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Thanks for the responses. I figure Id get these type of response. agreed, FB has been a bust thus far. I have a about 2k to invest and I am torn between GE and INTC. Any thoughts?
Whether FB did good or not is irrelevant. What is relevant is what are the chances you will do good with any specific IPO.

One of the things that is generally accepted around here is diversification. With $2K, I wouldn't invest in just GM or INTC or any individual issue. Just buy into a low-cost, wide-market index ETF or mutual fund and spread it around.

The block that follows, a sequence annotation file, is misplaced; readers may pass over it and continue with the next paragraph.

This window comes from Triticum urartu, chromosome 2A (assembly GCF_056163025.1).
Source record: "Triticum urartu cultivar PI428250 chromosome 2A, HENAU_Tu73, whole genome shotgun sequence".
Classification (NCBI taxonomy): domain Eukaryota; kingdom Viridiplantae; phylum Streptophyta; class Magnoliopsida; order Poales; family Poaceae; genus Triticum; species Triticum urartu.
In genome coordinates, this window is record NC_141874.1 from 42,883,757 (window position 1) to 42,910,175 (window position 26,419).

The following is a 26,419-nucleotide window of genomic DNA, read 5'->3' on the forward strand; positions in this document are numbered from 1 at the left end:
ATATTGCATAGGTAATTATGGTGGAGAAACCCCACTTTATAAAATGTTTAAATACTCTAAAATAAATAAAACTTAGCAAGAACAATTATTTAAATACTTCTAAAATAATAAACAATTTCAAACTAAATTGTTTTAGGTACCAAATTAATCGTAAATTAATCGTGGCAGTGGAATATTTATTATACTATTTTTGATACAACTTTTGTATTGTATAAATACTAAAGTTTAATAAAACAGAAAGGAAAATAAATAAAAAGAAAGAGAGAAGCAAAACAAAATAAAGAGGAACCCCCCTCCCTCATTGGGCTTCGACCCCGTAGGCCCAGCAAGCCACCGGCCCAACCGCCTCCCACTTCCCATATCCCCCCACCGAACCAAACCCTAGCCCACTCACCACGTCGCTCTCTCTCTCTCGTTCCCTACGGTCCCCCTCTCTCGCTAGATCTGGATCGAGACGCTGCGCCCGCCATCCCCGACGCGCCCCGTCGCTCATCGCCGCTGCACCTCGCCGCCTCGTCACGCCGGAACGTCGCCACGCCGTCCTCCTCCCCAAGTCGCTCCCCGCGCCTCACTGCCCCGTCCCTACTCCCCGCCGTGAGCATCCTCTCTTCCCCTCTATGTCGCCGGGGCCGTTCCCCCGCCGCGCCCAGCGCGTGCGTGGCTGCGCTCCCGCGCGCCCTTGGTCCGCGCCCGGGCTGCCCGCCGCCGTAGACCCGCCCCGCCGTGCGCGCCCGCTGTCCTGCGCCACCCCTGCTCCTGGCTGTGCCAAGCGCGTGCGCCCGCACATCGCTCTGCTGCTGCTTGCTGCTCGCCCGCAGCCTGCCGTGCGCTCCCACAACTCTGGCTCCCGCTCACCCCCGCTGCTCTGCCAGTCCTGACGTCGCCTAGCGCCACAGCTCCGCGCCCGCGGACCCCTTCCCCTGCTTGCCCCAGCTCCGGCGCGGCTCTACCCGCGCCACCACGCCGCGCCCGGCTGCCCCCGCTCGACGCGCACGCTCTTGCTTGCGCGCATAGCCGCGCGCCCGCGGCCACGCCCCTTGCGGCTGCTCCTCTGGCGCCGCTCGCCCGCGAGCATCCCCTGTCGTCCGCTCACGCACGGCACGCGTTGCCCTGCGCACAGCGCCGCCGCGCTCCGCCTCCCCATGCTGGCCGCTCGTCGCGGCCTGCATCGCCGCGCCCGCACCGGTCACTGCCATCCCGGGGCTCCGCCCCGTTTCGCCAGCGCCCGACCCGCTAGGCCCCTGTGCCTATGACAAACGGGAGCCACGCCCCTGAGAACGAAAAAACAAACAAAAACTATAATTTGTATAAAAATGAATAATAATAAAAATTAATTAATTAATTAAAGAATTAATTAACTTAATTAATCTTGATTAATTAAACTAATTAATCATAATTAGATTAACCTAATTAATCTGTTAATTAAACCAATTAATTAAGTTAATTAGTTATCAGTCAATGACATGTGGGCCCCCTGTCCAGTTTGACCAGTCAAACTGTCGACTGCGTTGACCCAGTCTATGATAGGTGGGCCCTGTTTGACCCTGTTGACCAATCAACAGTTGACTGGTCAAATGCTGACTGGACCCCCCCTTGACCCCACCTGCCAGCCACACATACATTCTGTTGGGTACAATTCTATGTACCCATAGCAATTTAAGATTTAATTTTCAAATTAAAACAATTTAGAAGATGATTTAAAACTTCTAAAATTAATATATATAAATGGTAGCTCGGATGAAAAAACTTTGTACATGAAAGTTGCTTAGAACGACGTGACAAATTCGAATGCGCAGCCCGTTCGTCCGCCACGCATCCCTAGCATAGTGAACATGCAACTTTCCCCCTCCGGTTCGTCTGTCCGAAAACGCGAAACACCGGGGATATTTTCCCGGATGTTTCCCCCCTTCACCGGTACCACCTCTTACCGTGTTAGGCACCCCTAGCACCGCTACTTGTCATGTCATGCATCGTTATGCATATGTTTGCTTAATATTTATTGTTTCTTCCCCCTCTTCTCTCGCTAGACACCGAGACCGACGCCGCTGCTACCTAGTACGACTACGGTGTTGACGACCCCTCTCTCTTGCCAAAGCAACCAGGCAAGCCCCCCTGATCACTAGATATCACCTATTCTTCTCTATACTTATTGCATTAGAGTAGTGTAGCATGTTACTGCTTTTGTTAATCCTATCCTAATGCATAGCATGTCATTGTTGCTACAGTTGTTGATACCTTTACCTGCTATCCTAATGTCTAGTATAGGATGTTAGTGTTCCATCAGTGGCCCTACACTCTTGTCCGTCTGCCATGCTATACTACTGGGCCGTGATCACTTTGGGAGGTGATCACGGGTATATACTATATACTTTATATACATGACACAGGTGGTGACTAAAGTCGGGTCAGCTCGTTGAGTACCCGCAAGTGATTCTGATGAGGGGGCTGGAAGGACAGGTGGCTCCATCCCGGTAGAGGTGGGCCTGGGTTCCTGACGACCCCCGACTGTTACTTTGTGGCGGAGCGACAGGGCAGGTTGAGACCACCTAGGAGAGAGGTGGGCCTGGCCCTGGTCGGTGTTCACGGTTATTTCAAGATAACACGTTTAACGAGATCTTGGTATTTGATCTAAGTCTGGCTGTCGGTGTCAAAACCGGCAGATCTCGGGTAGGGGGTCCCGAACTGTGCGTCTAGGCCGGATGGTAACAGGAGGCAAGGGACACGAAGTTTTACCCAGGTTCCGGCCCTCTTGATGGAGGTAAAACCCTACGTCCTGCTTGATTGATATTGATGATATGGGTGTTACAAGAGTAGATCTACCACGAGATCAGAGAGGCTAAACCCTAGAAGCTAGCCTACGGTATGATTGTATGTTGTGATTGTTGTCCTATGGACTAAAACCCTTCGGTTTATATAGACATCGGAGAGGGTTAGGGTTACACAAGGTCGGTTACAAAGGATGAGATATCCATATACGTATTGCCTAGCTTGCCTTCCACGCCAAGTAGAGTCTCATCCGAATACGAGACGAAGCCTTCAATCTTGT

-ERD50
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Old 06-09-2013, 01:28 PM   #16
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great story Clifp. I went into EAC with some cash my grandma gave me and Im glad i did. I got it late last summer after reading about their business model and looking at their earnings potential. Recently the CEO was on with Cramer and there has been a lot of movement ever since. I think its just the overall market not just EAC.
@ERD50, we are pretty diversified with our ROTH and other investments that I have, the 2k I spoke about is part of some extra cash that I have saved from a few consulting jobs I have done over the last few weeks. I like the idea of dividend investing and I am dabbling into that avenue. I appreciate and value everyone's input.